This activity is a great chance to find out what we do and don’t know about someone’s faith, as well as to ask questions. Remember that faith is really important to lots of people – everyone should be respectful, even if they don’t understand something.

You could create faith feathers for any one of many religions. You could even split into teams and give each team a different faith, so you end up with a selection of birds which show how many different faiths put their beliefs into action.

If you’re struggling to find someone who is able to join your meeting, you could invite someone to join in via a phone or Skype call. People could also write a letter or record a video message with their questions.

If people may struggle with the treasure hunt, is there another way they could join in? Could they count which teams get the most or run the timer? 

If someone is struggling with the arts and crafts section of this activity, they could work with a partner, so they can help each other. You could precept the feathers and birds or offer a template. There are lots of different ways to be creative. People can choose what works best for them, or just what they most enjoy.

Make sure that all objects and craft materials are at a level that can be easily worked on by wheelchair users, including the items to find on the treasure hunt.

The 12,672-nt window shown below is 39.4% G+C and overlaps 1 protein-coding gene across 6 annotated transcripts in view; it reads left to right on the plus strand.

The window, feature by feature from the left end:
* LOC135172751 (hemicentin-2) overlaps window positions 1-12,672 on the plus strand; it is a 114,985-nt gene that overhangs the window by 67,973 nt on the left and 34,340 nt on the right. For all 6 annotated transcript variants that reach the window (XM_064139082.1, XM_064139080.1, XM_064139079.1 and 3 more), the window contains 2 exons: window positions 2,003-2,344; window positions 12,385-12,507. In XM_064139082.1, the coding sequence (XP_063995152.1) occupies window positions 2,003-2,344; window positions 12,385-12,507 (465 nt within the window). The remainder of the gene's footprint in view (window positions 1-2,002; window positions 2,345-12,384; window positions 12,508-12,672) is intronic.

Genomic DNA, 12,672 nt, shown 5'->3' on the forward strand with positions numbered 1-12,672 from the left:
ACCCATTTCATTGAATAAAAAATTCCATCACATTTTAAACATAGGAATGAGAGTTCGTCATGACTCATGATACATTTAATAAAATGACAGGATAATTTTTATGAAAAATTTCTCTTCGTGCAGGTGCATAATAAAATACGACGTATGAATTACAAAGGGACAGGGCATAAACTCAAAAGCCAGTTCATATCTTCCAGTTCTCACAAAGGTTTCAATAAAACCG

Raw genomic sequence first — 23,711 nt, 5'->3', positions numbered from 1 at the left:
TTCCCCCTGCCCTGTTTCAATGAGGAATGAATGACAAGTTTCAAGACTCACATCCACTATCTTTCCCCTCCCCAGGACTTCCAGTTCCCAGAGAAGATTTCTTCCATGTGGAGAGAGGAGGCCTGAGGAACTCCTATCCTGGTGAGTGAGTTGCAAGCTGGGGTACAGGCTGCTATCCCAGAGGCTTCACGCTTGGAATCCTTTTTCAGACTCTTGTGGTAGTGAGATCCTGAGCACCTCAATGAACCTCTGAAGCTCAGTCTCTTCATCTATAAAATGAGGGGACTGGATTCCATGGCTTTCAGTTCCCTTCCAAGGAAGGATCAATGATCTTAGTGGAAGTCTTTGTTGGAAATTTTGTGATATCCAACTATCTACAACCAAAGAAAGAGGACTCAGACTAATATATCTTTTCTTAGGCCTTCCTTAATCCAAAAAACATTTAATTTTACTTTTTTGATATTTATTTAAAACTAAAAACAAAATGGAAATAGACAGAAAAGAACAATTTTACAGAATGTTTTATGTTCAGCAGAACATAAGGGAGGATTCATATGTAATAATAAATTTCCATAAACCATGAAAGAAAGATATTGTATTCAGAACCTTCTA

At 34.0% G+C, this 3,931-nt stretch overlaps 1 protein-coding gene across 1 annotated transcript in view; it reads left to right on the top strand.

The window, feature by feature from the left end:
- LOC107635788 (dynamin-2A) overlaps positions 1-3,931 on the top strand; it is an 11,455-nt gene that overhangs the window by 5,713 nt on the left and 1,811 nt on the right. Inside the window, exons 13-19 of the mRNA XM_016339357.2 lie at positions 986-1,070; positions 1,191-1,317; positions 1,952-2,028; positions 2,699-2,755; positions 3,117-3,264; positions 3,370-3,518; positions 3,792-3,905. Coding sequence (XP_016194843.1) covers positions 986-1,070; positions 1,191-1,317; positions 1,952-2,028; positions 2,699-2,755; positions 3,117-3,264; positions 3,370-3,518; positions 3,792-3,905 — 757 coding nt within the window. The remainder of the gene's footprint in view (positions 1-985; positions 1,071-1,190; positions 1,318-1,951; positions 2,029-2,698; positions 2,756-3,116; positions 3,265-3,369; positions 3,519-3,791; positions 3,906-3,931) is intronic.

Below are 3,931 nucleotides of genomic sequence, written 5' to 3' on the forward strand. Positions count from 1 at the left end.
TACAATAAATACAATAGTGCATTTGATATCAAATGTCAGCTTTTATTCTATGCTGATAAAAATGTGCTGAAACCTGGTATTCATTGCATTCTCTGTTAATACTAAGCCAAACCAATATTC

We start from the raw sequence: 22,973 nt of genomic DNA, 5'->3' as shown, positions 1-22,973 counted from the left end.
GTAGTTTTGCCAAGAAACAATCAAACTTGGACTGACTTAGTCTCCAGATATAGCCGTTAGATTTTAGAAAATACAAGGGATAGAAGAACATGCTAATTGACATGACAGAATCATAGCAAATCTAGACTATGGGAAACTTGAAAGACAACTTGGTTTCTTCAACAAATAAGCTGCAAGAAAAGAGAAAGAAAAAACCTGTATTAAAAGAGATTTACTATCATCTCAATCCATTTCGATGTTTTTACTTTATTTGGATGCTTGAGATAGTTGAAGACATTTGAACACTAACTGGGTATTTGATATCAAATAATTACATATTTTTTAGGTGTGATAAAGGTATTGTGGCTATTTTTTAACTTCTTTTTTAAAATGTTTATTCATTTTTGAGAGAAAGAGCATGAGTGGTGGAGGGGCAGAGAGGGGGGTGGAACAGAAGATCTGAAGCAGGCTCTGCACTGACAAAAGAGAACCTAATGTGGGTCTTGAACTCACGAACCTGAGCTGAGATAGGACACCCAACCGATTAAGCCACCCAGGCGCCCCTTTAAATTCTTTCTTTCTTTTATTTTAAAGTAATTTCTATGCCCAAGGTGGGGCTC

If anyone struggles with fine motor skills, they could use larger materials. You could swap out the items for something easier to handle or let them work with a friend, young leader or adult volunteer.

You can have the discussion together to help people come up with ideas and have a few ideas written down too to help people. If they find it difficult, you could have a ready-made list of people to write to as well as a bank of sentences the young people could use to formulate their notes.

Picking up materials could be a challenge – so people could work in pairs during the treasure hunt to assist with collecting. Make sure the objects are placed in areas accessible for everyone in the group. 

For the treasure hunt, make sure to print the facts large enough for everyone to be able to see them, too. People can move at their own pace too, so you don’t need to make it competitive unless it works for everyone.

If people aren’t comfortable sharing with the group, people could get into pairs or small groups to chat about what they’ve learned instead. Remember, people should only present back to other groups if they're happy and comfortable to.

All Scout activities should be inclusive and accessible.